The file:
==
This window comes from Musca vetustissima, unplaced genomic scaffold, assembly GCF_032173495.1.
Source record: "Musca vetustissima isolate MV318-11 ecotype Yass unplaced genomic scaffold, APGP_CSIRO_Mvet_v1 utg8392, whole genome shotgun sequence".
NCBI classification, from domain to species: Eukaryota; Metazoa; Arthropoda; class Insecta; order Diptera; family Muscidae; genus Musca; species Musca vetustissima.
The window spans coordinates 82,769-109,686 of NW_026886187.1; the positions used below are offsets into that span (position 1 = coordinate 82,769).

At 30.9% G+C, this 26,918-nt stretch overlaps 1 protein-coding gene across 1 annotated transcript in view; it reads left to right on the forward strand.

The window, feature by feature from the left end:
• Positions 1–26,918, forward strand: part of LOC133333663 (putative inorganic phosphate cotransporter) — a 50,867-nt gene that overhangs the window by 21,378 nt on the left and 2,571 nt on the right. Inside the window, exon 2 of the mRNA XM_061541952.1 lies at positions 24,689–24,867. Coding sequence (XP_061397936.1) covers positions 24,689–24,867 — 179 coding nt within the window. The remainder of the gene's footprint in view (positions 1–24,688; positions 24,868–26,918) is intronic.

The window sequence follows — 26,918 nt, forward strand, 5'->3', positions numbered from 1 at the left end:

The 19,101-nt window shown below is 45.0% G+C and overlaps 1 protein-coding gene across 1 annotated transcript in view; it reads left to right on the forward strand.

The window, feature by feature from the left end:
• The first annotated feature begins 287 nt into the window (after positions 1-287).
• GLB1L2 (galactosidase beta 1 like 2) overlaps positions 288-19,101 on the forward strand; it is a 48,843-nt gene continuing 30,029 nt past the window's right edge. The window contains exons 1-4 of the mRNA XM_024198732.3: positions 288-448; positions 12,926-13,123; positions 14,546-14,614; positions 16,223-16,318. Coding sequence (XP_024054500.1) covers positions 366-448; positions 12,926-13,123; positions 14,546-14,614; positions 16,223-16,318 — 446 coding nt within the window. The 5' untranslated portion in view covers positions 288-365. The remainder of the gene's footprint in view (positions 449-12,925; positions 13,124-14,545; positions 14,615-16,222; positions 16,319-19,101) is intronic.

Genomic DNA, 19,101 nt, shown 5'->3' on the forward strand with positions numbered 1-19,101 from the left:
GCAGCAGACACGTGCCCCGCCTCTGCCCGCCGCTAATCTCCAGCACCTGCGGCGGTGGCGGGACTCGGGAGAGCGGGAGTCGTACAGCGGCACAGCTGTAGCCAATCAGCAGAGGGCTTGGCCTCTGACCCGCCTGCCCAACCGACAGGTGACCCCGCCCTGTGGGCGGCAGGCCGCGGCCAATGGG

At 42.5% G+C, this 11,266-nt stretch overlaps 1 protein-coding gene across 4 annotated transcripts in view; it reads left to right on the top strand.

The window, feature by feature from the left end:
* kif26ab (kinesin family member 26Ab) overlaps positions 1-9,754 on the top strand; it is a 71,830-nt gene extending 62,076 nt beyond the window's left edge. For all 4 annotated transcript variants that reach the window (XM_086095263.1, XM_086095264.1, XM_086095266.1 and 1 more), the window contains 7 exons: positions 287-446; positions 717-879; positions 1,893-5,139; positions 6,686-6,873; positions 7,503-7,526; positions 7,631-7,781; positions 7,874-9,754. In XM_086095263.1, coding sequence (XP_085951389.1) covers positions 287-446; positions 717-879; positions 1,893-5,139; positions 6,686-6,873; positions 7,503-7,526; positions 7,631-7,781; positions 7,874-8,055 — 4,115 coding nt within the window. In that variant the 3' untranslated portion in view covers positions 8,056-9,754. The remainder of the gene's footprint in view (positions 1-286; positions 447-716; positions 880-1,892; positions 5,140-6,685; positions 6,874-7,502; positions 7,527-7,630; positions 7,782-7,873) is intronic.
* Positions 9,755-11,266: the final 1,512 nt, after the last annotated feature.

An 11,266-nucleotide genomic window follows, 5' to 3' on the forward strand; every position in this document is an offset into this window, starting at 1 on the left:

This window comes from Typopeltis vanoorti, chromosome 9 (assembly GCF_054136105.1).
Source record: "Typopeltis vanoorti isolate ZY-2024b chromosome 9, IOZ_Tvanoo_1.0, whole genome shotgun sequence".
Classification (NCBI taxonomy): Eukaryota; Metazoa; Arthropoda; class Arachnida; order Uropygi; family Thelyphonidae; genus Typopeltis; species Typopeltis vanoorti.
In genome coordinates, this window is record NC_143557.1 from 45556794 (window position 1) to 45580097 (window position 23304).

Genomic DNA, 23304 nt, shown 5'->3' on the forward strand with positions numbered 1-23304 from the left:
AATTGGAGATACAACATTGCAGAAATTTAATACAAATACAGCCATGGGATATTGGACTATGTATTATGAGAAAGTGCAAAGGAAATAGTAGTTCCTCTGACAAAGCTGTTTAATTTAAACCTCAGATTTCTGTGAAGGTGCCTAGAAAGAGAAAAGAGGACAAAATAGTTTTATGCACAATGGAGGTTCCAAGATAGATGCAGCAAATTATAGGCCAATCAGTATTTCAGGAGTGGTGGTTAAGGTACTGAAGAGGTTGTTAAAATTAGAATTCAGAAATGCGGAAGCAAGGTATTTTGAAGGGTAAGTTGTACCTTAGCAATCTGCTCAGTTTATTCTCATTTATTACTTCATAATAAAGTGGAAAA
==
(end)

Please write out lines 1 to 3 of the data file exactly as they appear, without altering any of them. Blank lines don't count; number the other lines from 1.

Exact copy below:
This window comes from Musca vetustissima, unplaced genomic scaffold, assembly GCF_032173495.1.
Source record: "Musca vetustissima isolate MV318-11 ecotype Yass unplaced genomic scaffold, APGP_CSIRO_Mvet_v1 utg8392, whole genome shotgun sequence".
NCBI classification, from domain to species: Eukaryota; Metazoa; Arthropoda; class Insecta; order Diptera; family Muscidae; genus Musca; species Musca vetustissima.